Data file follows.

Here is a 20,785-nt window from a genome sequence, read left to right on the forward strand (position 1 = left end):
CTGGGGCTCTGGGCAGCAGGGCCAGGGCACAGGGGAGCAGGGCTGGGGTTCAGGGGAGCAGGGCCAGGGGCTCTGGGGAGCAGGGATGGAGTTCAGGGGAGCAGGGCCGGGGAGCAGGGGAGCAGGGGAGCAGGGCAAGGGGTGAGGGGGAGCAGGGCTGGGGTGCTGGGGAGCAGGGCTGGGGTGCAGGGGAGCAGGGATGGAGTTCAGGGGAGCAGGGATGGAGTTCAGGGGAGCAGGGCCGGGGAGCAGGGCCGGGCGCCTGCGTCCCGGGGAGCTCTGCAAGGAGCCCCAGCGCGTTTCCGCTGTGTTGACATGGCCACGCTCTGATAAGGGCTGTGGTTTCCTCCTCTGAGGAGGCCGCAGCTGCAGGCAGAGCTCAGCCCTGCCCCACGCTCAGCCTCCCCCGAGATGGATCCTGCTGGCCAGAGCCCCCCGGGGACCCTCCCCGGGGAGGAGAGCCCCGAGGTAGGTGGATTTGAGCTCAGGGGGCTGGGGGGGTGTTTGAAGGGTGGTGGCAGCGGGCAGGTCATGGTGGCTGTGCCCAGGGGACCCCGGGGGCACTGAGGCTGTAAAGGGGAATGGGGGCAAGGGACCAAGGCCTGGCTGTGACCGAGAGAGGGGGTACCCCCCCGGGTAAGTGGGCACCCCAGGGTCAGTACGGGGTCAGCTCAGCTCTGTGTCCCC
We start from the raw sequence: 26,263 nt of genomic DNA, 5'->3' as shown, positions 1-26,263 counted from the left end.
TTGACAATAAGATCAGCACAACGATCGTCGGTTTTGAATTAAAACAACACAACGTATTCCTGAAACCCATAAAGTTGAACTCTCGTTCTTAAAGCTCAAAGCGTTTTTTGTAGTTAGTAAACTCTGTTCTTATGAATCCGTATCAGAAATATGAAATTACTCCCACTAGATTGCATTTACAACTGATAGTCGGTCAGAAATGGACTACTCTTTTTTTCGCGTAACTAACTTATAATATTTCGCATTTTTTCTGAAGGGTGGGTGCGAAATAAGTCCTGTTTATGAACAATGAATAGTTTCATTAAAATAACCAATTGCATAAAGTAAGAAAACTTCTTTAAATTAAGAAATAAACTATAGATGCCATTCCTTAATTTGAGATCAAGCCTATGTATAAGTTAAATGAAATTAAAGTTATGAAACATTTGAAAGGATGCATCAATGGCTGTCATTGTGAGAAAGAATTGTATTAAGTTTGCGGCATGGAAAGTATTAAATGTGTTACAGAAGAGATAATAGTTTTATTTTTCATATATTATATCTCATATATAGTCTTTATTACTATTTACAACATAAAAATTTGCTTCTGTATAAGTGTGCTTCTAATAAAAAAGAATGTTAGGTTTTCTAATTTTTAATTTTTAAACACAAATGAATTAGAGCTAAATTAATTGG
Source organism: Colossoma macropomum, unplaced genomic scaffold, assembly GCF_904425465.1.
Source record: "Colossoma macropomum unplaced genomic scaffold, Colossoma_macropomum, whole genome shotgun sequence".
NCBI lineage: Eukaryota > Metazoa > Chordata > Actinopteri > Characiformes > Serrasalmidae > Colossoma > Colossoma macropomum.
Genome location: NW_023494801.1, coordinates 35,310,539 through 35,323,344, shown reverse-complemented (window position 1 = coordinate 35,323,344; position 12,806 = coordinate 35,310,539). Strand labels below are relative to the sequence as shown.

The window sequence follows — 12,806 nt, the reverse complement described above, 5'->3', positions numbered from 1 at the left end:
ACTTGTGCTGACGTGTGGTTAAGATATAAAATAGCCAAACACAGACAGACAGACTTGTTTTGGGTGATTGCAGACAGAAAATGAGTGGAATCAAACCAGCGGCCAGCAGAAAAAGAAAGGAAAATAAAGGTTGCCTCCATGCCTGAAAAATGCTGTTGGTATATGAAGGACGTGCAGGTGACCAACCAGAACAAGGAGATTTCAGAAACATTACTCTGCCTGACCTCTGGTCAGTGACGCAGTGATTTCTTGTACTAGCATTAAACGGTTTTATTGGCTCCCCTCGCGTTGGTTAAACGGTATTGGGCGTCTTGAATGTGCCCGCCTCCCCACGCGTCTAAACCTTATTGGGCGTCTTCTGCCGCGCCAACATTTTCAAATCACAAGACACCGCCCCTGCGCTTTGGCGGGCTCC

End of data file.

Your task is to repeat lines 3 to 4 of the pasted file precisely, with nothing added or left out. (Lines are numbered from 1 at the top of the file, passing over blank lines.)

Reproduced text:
We start from the raw sequence: 26,263 nt of genomic DNA, 5'->3' as shown, positions 1-26,263 counted from the left end.
TTGACAATAAGATCAGCACAACGATCGTCGGTTTTGAATTAAAACAACACAACGTATTCCTGAAACCCATAAAGTTGAACTCTCGTTCTTAAAGCTCAAAGCGTTTTTTGTAGTTAGTAAACTCTGTTCTTATGAATCCGTATCAGAAATATGAAATTACTCCCACTAGATTGCATTTACAACTGATAGTCGGTCAGAAATGGACTACTCTTTTTTTCGCGTAACTAACTTATAATATTTCGCATTTTTTCTGAAGGGTGGGTGCGAAATAAGTCCTGTTTATGAACAATGAATAGTTTCATTAAAATAACCAATTGCATAAAGTAAGAAAACTTCTTTAAATTAAGAAATAAACTATAGATGCCATTCCTTAATTTGAGATCAAGCCTATGTATAAGTTAAATGAAATTAAAGTTATGAAACATTTGAAAGGATGCATCAATGGCTGTCATTGTGAGAAAGAATTGTATTAAGTTTGCGGCATGGAAAGTATTAAATGTGTTACAGAAGAGATAATAGTTTTATTTTTCATATATTATATCTCATATATAGTCTTTATTACTATTTACAACATAAAAATTTGCTTCTGTATAAGTGTGCTTCTAATAAAAAAGAATGTTAGGTTTTCTAATTTTTAATTTTTAAACACAAATGAATTAGAGCTAAATTAATTGG